However, since your post I googled Andrew Greeley and found he is a Priest! as well as a professor. After reading a few more of his articles I don’t think he cares about an origins debate. I think he would say that the world being teleogical or non-teleogical is unimportant and perhaps unknowable.
A consistent theme among his articles is a rejection of attributes of the religious right and the political left. However I think his rejections of the left are less damming and portrayed as more trivial than the wrongness of the religious right. I also sense a distaste for JPII. To me it almost seems like an attack on religion (particularly a fixed belief set) while seemingly being religious. I don’t know how this can be but that is the feeling I get from the articles I read. And I agree they are all superficial.

Hi JamesD,

I am not surprised that the author is a professor but very surprised (and a little disturbed) that he is a priest. I find a hidden agenda reading his article and as a Catholic priest he should avoid a non-teleological slant to his theme. I wonder who for whom this article was written?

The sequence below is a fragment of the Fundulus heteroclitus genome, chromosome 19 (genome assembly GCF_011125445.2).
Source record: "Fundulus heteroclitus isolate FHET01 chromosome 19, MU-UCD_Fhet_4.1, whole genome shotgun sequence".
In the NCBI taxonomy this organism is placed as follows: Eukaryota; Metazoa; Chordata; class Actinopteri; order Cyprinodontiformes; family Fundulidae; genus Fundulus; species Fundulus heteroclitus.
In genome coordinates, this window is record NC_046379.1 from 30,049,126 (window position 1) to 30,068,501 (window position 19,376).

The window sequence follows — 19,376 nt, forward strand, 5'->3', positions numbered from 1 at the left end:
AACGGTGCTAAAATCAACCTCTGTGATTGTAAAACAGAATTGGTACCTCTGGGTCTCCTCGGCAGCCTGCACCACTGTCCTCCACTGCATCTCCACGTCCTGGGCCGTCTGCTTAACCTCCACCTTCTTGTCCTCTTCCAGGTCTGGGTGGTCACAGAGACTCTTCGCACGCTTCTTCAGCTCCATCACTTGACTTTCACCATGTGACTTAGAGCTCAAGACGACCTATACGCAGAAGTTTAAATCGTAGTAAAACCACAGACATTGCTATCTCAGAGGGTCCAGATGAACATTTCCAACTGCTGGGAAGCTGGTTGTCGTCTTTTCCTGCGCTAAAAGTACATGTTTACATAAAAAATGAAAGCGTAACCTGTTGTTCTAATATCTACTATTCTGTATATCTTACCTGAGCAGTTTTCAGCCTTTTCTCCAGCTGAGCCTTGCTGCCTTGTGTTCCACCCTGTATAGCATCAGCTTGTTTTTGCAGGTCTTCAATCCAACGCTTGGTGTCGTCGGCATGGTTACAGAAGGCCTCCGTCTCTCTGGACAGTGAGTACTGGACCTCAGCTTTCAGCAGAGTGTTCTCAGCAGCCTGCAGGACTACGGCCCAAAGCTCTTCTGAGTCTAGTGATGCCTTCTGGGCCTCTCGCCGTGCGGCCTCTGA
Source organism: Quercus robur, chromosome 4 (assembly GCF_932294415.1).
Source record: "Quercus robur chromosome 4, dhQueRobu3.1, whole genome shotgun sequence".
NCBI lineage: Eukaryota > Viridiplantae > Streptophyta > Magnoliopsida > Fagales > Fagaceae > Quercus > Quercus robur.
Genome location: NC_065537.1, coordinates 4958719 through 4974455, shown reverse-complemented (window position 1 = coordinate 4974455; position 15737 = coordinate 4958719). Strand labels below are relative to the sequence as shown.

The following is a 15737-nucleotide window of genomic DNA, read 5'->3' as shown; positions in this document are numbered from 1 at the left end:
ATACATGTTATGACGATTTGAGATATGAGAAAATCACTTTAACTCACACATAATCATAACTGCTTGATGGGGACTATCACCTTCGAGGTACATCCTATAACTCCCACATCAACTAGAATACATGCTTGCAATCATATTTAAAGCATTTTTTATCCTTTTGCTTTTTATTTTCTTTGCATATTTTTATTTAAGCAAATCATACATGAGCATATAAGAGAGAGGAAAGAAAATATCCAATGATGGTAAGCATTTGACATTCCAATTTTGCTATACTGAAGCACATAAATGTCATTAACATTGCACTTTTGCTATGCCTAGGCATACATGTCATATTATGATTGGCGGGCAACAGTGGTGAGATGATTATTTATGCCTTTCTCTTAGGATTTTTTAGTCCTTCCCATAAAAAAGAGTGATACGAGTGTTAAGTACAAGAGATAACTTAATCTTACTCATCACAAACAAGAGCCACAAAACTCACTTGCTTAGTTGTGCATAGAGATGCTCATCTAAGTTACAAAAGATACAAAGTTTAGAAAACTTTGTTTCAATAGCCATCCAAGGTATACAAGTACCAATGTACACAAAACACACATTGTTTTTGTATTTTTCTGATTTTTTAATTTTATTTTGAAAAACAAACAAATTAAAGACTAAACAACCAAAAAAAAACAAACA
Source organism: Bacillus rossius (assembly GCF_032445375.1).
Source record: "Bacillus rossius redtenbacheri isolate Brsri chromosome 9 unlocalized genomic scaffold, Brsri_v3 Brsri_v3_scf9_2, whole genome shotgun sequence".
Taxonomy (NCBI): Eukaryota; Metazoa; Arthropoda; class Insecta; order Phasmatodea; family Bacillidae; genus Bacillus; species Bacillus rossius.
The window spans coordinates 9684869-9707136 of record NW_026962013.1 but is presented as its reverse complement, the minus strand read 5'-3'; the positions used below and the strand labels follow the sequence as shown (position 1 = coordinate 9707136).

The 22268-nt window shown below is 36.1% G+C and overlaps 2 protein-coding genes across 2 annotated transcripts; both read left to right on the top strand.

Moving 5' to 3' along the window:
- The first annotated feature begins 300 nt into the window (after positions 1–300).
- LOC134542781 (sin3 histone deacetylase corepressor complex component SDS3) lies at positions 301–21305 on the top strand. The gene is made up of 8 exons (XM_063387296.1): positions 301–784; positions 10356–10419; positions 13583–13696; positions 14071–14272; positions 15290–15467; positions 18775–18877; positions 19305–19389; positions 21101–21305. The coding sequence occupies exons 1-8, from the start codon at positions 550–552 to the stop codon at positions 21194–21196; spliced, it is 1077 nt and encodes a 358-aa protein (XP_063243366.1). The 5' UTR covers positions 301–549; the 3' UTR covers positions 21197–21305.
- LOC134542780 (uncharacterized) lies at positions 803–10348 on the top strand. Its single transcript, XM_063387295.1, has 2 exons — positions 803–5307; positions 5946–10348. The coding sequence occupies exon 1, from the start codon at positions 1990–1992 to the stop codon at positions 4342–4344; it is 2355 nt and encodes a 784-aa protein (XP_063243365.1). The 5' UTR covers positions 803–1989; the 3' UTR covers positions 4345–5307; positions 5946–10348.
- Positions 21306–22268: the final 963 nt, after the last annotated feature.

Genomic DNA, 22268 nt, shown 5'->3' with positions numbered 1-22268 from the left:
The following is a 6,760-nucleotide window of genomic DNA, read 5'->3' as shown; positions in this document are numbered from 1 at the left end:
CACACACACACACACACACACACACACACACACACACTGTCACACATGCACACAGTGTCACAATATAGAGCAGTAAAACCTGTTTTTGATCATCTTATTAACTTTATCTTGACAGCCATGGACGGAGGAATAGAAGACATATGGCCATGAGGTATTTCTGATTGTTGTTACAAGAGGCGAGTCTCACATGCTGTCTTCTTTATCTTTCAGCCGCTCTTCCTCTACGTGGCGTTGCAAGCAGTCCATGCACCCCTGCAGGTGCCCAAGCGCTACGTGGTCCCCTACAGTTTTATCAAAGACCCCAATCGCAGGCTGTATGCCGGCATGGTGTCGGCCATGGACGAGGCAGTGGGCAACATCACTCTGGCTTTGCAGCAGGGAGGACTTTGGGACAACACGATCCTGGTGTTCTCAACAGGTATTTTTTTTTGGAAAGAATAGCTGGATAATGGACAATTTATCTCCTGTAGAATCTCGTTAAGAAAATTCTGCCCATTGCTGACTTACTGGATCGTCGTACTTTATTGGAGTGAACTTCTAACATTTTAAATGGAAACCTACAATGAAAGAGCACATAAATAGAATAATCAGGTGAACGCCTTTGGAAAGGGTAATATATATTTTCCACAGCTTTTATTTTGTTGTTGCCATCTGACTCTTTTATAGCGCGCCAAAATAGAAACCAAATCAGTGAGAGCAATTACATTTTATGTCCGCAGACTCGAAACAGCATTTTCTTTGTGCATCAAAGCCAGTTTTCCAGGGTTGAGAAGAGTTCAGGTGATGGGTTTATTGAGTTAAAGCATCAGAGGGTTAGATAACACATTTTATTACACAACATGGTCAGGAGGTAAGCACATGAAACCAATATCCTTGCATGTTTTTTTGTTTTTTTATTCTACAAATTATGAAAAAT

[/quote]


#12

Greeley is a priest, a sociologist, and a novelist. Because his novels, like most modern fiction, do not hesitate to portray sexuality, he is unlikely to find himself ever facing the prospect of being made a bishop. As a diocesan priest, he does not take a vow of poverty, and has made quite a bit of money on the novels and the sociology survey work.

I recall a friend who was reading one of his novels, but not knowing anything of his background.
I remarked, “Oh, you’re reading one of Father Greeley’s novels?” She looked up, startled. “You mean this was written by a PRIEST???”

Don’t get me wrong. The fiction isn’t really that objectionable. You can find worse on network TV.


#13